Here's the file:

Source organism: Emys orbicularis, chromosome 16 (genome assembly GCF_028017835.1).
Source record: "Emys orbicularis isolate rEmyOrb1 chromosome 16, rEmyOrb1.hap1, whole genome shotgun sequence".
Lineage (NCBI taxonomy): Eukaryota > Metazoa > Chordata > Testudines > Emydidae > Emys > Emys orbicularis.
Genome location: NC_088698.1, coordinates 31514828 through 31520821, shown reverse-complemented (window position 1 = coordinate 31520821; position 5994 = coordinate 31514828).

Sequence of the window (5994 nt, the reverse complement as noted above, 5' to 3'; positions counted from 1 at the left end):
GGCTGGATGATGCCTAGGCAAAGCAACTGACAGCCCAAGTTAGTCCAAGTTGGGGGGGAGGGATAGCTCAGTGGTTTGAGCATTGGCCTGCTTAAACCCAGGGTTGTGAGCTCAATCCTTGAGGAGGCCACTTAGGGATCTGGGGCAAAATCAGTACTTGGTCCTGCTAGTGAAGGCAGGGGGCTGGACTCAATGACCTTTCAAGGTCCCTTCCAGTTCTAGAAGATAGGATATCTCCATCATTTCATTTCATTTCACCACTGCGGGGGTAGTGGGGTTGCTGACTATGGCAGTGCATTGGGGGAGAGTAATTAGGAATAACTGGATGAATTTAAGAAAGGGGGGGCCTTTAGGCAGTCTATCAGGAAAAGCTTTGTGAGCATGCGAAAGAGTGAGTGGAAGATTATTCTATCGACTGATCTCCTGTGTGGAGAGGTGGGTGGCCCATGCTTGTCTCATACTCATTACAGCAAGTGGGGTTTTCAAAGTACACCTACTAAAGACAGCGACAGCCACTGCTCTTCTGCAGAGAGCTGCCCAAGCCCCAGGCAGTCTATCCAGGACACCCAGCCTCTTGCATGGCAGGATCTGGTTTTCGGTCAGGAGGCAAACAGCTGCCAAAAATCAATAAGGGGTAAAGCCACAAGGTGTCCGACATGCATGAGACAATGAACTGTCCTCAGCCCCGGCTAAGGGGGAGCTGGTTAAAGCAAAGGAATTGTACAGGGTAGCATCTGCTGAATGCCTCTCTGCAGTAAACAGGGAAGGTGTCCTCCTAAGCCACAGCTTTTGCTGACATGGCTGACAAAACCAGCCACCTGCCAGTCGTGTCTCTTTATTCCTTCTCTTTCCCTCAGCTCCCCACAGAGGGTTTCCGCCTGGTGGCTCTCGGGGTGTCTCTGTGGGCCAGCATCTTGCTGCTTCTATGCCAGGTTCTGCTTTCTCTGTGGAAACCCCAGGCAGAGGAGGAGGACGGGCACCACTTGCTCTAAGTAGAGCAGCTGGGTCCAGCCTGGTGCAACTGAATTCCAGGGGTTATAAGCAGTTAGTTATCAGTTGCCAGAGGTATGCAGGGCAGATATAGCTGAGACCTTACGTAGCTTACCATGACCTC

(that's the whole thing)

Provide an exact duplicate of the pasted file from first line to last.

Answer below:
Source organism: Emys orbicularis, chromosome 16 (genome assembly GCF_028017835.1).
Source record: "Emys orbicularis isolate rEmyOrb1 chromosome 16, rEmyOrb1.hap1, whole genome shotgun sequence".
Lineage (NCBI taxonomy): Eukaryota > Metazoa > Chordata > Testudines > Emydidae > Emys > Emys orbicularis.
Genome location: NC_088698.1, coordinates 31514828 through 31520821, shown reverse-complemented (window position 1 = coordinate 31520821; position 5994 = coordinate 31514828).

Sequence of the window (5994 nt, the reverse complement as noted above, 5' to 3'; positions counted from 1 at the left end):
GGCTGGATGATGCCTAGGCAAAGCAACTGACAGCCCAAGTTAGTCCAAGTTGGGGGGGAGGGATAGCTCAGTGGTTTGAGCATTGGCCTGCTTAAACCCAGGGTTGTGAGCTCAATCCTTGAGGAGGCCACTTAGGGATCTGGGGCAAAATCAGTACTTGGTCCTGCTAGTGAAGGCAGGGGGCTGGACTCAATGACCTTTCAAGGTCCCTTCCAGTTCTAGAAGATAGGATATCTCCATCATTTCATTTCATTTCACCACTGCGGGGGTAGTGGGGTTGCTGACTATGGCAGTGCATTGGGGGAGAGTAATTAGGAATAACTGGATGAATTTAAGAAAGGGGGGGCCTTTAGGCAGTCTATCAGGAAAAGCTTTGTGAGCATGCGAAAGAGTGAGTGGAAGATTATTCTATCGACTGATCTCCTGTGTGGAGAGGTGGGTGGCCCATGCTTGTCTCATACTCATTACAGCAAGTGGGGTTTTCAAAGTACACCTACTAAAGACAGCGACAGCCACTGCTCTTCTGCAGAGAGCTGCCCAAGCCCCAGGCAGTCTATCCAGGACACCCAGCCTCTTGCATGGCAGGATCTGGTTTTCGGTCAGGAGGCAAACAGCTGCCAAAAATCAATAAGGGGTAAAGCCACAAGGTGTCCGACATGCATGAGACAATGAACTGTCCTCAGCCCCGGCTAAGGGGGAGCTGGTTAAAGCAAAGGAATTGTACAGGGTAGCATCTGCTGAATGCCTCTCTGCAGTAAACAGGGAAGGTGTCCTCCTAAGCCACAGCTTTTGCTGACATGGCTGACAAAACCAGCCACCTGCCAGTCGTGTCTCTTTATTCCTTCTCTTTCCCTCAGCTCCCCACAGAGGGTTTCCGCCTGGTGGCTCTCGGGGTGTCTCTGTGGGCCAGCATCTTGCTGCTTCTATGCCAGGTTCTGCTTTCTCTGTGGAAACCCCAGGCAGAGGAGGAGGACGGGCACCACTTGCTCTAAGTAGAGCAGCTGGGTCCAGCCTGGTGCAACTGAATTCCAGGGGTTATAAGCAGTTAGTTATCAGTTGCCAGAGGTATGCAGGGCAGATATAGCTGAGACCTTACGTAGCTTACCATGACCTC